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A delectable storage plan

Feb 16, 20045 mins
Backup and RecoveryData Center

By employing new data center technologies to address a storage binge, Krispy Kreme baked up a new back-up scheme.

By employing new data-center technologies to address a storage binge, Krispy Kreme baked up a new back-up scheme.

Krispy Kreme. The words have become a nationwide Pavlovian bell that stimulates cravings for fresh, sticky doughnuts. Although founded in 1937, the company waited until 2000 to go public, after which its confections obtained near cult status and its growth exploded. From 140 stores in 27 states at its IPO, the donut maker now boasts 343 stores in 42 states and four countries, plus other venues such as grocery stores. All this while sales at individual stores have achieved years of double-digit growth.

Such success left Krispy Kreme CIO Frank Hood with a problem: out-of-control storage growth.

Between company-owned and franchise stores, Krispy Kreme’s 30-person IT department supports about 1,000 users, many through its extranet for franchisees – – which gives access to real-time applications such as sales reports and training videos. Some data generated by these 1,000 folks follows easily predictable growth patterns and some doesn’t.

For instance, Hood could accurately predict the storage needs for the three data warehouses used to track sales. He simply used data warehouse tools to estimate how many transactions each store was likely to have (the data warehouses store every sales transaction from about the past eight years). But storage for other applications was leaping wildly and unpredictably.

Hood had thrown hardware at the problem, but in fewer than four months, a new 1G-byte disk array had been filled. Clearly, he needed a far better method than server-attached storage to predict and manage the hodgepodge storage arrays Krispy Kreme had begun to accumulate. He needed new data-center storage technologies without spending a fortune.

After examining his options, Hood selected network-attached storage (NAS). He says NAS was a proven technology with advanced management functions, such as self-healing and speedy backup/restore options. Plus, NAS gave him a fast route to virtualized, pooled storage while using his already-paid-for disk arrays.

Specifically, Krispy Kreme deployed Network Appliance’s NetApp F825 appliance, which gives the company 2.4T bytes of storage capacity. NetApp SnapShot and SnapRestore software provide data recovery, and Virtual Local Disk software performs virtualization tasks. Rather than Fibre Channel, the company uses the less expensive and easily deployable iSCSI Ethernet-based storage protocol to link e-mail servers and the main SQL datastores to the F825, Hood says. Ethernet connections, from a Nortel Passport 8300 Layer 3 core switch, operate at 1G and 10/100M bit/sec. Users reside on one virtual LAN, taking one of four 1G-bit/sec connections for directory access.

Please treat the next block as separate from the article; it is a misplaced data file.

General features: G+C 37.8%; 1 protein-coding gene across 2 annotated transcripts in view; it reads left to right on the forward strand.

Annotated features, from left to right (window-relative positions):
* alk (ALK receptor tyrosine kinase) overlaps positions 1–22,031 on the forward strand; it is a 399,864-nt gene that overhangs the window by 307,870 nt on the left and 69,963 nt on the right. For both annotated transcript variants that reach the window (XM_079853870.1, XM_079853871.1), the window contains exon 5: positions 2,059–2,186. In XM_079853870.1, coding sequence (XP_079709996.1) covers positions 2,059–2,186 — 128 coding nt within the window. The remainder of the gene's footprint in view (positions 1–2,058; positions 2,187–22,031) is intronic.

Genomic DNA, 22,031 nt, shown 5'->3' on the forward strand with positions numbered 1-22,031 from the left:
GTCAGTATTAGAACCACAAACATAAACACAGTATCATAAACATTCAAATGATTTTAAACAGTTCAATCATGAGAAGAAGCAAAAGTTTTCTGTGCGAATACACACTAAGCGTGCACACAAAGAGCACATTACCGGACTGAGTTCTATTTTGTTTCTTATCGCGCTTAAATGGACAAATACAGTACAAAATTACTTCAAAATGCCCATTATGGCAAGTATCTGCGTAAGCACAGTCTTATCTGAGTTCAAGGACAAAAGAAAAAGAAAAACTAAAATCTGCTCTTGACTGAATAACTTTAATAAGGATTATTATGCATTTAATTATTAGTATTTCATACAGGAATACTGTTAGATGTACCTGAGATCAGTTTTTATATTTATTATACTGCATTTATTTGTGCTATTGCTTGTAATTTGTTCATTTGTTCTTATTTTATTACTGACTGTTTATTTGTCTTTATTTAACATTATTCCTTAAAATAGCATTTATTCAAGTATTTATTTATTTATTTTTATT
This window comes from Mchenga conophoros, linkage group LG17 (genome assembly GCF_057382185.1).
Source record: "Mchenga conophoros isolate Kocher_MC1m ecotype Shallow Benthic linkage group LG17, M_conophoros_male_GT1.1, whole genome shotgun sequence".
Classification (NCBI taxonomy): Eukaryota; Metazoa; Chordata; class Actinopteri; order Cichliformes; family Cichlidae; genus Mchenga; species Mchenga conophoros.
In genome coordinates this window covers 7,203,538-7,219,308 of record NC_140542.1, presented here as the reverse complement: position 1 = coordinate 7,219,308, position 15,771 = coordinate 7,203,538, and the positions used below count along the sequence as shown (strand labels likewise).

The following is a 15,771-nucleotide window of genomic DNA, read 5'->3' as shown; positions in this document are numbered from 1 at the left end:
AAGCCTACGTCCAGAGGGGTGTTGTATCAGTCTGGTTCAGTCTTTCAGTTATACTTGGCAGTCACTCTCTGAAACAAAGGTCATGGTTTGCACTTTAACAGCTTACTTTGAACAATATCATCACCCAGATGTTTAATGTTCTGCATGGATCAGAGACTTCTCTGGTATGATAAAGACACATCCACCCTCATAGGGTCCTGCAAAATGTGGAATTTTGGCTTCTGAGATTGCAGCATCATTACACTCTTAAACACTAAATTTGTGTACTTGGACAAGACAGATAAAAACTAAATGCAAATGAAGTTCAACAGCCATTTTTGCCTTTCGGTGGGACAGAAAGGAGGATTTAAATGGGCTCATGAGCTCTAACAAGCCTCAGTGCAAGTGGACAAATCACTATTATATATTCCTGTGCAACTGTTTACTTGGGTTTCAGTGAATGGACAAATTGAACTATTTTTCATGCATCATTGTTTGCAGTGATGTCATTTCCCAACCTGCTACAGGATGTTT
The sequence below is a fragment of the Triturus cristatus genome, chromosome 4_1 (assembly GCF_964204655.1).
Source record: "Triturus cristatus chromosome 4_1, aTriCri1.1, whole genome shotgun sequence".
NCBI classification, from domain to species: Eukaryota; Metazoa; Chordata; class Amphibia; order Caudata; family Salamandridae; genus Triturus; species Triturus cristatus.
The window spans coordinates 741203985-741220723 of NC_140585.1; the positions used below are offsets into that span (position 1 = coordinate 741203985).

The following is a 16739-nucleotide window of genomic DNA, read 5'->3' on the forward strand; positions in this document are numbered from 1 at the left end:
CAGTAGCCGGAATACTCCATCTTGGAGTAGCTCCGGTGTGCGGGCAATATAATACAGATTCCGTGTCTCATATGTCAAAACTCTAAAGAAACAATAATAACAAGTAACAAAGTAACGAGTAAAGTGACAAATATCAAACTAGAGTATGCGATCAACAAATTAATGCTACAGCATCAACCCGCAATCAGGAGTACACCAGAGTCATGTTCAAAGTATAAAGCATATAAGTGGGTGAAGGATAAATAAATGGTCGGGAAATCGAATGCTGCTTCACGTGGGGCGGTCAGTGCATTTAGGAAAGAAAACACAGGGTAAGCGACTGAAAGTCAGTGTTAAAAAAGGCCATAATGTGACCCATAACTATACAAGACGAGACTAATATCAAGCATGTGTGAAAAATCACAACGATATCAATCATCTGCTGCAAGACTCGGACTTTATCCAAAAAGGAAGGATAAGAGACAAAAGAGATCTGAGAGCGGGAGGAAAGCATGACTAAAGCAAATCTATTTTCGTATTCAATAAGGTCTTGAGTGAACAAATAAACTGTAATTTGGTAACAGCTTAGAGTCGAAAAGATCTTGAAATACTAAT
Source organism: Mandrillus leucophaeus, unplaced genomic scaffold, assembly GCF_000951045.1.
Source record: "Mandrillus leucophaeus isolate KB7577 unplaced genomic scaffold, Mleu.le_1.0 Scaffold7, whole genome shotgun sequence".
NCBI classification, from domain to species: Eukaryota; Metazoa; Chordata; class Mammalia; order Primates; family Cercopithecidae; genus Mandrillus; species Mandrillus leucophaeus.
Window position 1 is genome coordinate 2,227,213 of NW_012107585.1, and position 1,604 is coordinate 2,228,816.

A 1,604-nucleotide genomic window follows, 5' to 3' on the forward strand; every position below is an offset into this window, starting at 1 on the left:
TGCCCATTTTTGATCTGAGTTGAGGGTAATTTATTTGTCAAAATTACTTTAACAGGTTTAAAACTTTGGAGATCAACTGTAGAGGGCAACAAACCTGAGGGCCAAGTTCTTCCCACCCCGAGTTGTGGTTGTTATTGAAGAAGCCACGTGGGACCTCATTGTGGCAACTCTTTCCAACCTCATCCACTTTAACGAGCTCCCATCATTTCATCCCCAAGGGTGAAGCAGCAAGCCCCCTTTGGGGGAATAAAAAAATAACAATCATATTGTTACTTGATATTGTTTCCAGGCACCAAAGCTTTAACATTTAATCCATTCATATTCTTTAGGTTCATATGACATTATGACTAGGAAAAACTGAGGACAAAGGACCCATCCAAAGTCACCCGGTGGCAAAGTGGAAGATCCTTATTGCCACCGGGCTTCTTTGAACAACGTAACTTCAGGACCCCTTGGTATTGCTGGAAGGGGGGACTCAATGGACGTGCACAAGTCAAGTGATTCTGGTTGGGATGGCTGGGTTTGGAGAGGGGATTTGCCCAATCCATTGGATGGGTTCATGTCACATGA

“We took the opportunity to take all this disparate storage that was decentralized – a little bit of storage here and a little bit of storage there – and we took the low-hanging fruit first. We consolidated user directories and major data-stores that were in common areas to the [NAS], then we looked at higher-user systems – like e-mail,” he says.

Servers that access the NAS include Microsoft SQL Server, IBM Lotus Domino Web servers and those for other, specialized applications. These servers, a mix from HP and IBM, aren’t self-healing, but are self-managing. “What we’ve got is a box that says, ‘I’m sick, come and fix me’ before our data center folks would know it’s broken,” he says. Hood organized the application servers onto a VLAN and created a 3G-bit/sec pipe to them using the remaining Gigabit links.

Company-owned stores tie into the network over private lines operating at 64K- to 128K-bit/sec. (Franchisees are asked to supply their own Internet access, high speed if possible, to gain access to For those that must dial up, Krispy Kreme maintains a Citrix server.)

Improved backup was an immediate benefit of the new storage design. With NetApp’s SnapShot software, Krispy Kreme conducts incremental backups of its most precious 1T byte of sales data 12 times daily. Should a crash occur, “I can get you back up with your data from two hours before the event, and a re-install takes seconds,” Hood says.

Centralized storage over an Ethernet core also led Krispy Kreme to link corporate, manufacturing and distributing facilities near its Winston-Salem, N.C., headquarters over an outsourced metropolitan-area network (MAN) operating at 100M bit/sec. With the MAN and NAS in place, Hood is contemplating plans to ditch Krispy Kreme’s expensive outsourced disaster-recovery provider in favor of placing synchronized, mirrored NAS systems at the facilities it owns.

“Instead of going to Chicago for recovery, we can go to Greensborough, just 30 minutes down the road,” he says.

The only reservation Hood had about his new data center storage was moving to a single point of failure. But that has proven to be a non-issue, he says. Plus, better storage management, including automatic failover of a troubled disk, has freed his staff from many mundane tasks. “You have to force yourself to notice [the NAS] because it is monitoring itself.”